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Algae, like all organisms, normally grow in balance with their ecosystems, limited by the amount of nutrients in the water. But sometimes, certain species of algae reproduce so rapidly that they cause damage. In...
Blog entry MORE STORIES Blog entry MORE AUDIO / VIDEO
One of the ocean's tiniest organisms often does the most harm. Microscopic...
Blog entry MORE STORIES Blog entry MORE AUDIO / VIDEO
Over the past several decades, Florida’s coastal wetlands have been changing...
“Sea grapes” may sound like something Poseidon would snack on, and not a killer...

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Unlike the green, leafy algae we're used to seeing on the seafloor, coralline algae has a hard crust—which you can see here at the molecular level in a photo from a scanning electron microscope. Each coralline algae cell builds a...
Deep-sea corals miles away from the source of the Deepwater Horizon oil...
Johnson's seagrass ( Halophila johnsonii ) is the lone ocean plant species...

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Around 100 million years ago, grass from land adapted to live and reproduce while submerged in seawater—the modern-day...
California is known for it’s lovely beaches, good food, and sloping hills. But take a dive into the colder waters, and discover a new type of wonder: the California kelp forest. The kelp forests are...
Nestled among the beautiful coral reefs of Papua New Guinea (PNG) is a place that could provide the key to our understanding of one of the biggest threats to coral reef survival: Ocean Acidification...
Seagrasses growing on the seafloor of the Chesapeake Bay rely on light to grow—but, thanks to pollution, that sunlight has become more scarce. Nutrient runoff from fertilizers causes microscopic...
When snorkeling in the Kahekili Herbivore Fisheries Management Area (KHFMA) in West Maui, I keep an eye out for certain kinds of fish. Not the brightest or the biggest, but those herbivores such as...
Closest to the seeps, where the pH is lowest and the water is most acidic, corals no longer grow. Instead there are sand, rubble and seagrasses that are able to survive. Read more about how reef...
Smithsonian Marine Science Network Postdoctoral Fellow, Seabird McKeon, returns from the Smithsonian field site in Belize. Together with Dan Barshis of Stanford University, Seabird reports on the...
Macroscopic Algae ( Acetabularia crenulata ). More about mangrove ecosystems can be found in the Mangroves section .
Algae, like all organisms, normally grow in balance with their ecosystems, limited by the amount of nutrients in the water. But sometimes, certain species of algae reproduce so rapidly that they...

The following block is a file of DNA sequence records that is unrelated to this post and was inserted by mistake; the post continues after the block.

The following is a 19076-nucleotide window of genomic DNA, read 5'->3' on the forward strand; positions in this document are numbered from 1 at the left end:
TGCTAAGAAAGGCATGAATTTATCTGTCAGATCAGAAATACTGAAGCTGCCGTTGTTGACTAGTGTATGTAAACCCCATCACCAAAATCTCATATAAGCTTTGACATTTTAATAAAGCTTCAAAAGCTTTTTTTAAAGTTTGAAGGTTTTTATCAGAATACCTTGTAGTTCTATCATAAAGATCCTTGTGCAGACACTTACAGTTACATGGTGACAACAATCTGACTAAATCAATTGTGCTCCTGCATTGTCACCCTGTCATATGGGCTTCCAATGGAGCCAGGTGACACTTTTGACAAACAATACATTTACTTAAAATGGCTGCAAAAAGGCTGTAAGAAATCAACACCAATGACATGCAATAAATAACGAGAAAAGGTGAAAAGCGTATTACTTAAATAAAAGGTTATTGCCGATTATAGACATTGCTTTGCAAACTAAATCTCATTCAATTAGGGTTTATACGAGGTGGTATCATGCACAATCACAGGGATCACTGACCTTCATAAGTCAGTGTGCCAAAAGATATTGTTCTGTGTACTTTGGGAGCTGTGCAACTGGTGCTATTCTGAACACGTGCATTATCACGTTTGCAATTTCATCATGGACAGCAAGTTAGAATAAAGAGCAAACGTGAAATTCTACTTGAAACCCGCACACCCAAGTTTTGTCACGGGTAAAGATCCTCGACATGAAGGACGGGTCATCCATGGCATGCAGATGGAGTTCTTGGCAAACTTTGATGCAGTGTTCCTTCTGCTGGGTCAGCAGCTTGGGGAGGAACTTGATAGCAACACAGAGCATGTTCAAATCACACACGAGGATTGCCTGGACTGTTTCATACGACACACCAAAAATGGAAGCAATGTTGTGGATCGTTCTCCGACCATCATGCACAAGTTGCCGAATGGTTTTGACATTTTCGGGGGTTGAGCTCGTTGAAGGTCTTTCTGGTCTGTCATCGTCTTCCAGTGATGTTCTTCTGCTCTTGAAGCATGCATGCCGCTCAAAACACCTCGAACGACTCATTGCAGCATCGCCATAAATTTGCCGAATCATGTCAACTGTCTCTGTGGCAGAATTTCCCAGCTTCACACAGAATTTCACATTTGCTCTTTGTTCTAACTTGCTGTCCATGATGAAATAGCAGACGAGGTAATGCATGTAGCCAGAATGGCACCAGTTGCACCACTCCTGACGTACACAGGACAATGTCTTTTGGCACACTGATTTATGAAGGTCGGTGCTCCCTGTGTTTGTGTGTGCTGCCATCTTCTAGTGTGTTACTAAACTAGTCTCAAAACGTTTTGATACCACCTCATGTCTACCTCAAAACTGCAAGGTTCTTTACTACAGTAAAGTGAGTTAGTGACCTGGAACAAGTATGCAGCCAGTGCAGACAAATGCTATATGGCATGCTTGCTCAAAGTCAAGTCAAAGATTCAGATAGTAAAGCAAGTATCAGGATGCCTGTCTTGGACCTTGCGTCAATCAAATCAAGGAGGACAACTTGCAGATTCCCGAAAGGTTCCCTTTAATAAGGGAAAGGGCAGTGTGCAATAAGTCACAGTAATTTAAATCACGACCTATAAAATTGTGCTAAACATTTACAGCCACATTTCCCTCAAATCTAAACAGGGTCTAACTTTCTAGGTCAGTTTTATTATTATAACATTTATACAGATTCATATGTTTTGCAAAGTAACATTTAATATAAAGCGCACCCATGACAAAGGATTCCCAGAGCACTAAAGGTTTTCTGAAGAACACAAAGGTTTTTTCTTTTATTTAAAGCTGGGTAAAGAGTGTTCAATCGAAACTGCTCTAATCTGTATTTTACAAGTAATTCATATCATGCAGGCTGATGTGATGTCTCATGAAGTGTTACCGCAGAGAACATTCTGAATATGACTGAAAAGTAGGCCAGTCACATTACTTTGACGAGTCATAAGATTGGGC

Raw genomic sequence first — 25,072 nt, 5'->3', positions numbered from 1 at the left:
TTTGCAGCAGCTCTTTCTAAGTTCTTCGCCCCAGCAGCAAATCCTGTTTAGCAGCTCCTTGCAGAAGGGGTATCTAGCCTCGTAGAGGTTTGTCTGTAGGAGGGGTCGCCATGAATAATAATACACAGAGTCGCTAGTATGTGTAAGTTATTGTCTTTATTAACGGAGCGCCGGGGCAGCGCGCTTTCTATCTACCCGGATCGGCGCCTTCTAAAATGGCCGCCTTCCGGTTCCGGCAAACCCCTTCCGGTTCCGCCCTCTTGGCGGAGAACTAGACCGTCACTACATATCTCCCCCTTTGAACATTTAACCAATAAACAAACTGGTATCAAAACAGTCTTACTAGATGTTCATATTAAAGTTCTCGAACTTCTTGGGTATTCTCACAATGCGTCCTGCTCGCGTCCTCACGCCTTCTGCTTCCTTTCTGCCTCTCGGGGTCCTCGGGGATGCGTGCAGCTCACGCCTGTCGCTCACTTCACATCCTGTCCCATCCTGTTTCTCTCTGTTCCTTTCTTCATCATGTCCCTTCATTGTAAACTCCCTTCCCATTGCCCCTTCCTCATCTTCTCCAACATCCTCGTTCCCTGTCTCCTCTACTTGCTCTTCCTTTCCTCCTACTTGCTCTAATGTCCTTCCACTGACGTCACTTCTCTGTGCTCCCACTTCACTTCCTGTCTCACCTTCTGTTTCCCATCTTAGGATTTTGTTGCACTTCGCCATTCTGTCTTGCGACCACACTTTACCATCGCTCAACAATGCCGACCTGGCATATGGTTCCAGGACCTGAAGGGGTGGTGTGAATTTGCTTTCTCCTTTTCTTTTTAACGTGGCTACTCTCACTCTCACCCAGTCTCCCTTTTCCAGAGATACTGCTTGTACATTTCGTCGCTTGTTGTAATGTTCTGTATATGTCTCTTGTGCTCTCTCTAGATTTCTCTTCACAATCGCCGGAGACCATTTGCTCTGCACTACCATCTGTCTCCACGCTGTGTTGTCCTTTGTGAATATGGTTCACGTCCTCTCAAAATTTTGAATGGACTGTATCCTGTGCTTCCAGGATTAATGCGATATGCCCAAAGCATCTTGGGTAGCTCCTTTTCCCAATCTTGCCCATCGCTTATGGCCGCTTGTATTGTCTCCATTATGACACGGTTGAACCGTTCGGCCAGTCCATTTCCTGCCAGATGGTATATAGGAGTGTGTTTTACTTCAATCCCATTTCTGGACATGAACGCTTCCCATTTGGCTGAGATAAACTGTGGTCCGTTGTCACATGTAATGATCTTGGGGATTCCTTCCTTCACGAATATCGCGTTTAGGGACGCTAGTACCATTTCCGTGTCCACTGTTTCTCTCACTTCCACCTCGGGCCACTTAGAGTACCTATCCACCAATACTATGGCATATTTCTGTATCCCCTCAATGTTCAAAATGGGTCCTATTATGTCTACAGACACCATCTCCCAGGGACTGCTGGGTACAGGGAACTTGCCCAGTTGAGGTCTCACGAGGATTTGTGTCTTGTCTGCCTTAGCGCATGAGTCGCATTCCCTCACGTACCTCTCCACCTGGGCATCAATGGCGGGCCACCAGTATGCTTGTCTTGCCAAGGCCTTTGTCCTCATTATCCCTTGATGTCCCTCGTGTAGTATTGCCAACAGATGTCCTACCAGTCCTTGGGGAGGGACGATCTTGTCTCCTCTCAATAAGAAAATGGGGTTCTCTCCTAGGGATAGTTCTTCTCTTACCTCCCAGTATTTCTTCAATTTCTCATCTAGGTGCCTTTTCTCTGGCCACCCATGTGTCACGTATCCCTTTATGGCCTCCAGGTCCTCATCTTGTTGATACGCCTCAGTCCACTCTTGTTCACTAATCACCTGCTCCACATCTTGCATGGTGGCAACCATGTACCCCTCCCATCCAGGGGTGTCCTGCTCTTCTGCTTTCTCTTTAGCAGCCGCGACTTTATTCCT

Around 100 million years ago, grass from land adapted to live and reproduce while submerged in seawater—the modern-day seagrasses. This sea invasion by land plants happened four separate times,...
One of the first signs of a sick coral reef is seaweed creeping across the corals, stealing their precious sunny real estate. Healthy corals, however, aren't completely hopeless: in some reefs, small...
Slip into the water along a sheltered coast in nearly any part of the world and you’re likely to find yourself in an emerald field of seagrass . Like flowering plants on land, seagrasses grow, flower...
Algae has overtaken this coral reef off heavily populated Kiritimati, or Christmas Island. Few fish swim in the murky waters. The causes include pollution, overfishing, and increased water...
In the ocean, microscopic forms of algae, known as dinoflagellates , can "bloom" into dense patches near the surface, often referred to as "red tides." Some of these harmful algal blooms (HABs) are...
Hardy head silversides ( Atherinomorus lacunosus ) are abundant fish in shallow water seagrass meadows throughout the Indo-Pacific that often form shoals. They feed primarily on zooplankton and small...
The bright, brilliant swirls of blue and green seen from space are a phytoplankton bloom in the Barents Sea. Phytoplankton can bloom like this, rapidly growing and reproducing, because of a sudden...
“Sea grapes” may sound like something Poseidon would snack on, and not a killer algae. Yet Caulerpa racemosa var. cylindracea poses a serious threat to marine life. Spread by the bilge water of boats...
Sargassum fluitans , a.k.a. “Gulfweed,” forms dense clumps up to the size of a beach ball that slowly rotate as they drift. The fronds are quite dense, but if you look carefully, sometimes you can...
Johnson's seagrass ( Halophila johnsonii ) is the lone ocean plant species listed under the Endangered Species Act. Its flowing green stalks play an important role in coastal ecosystems, where they...
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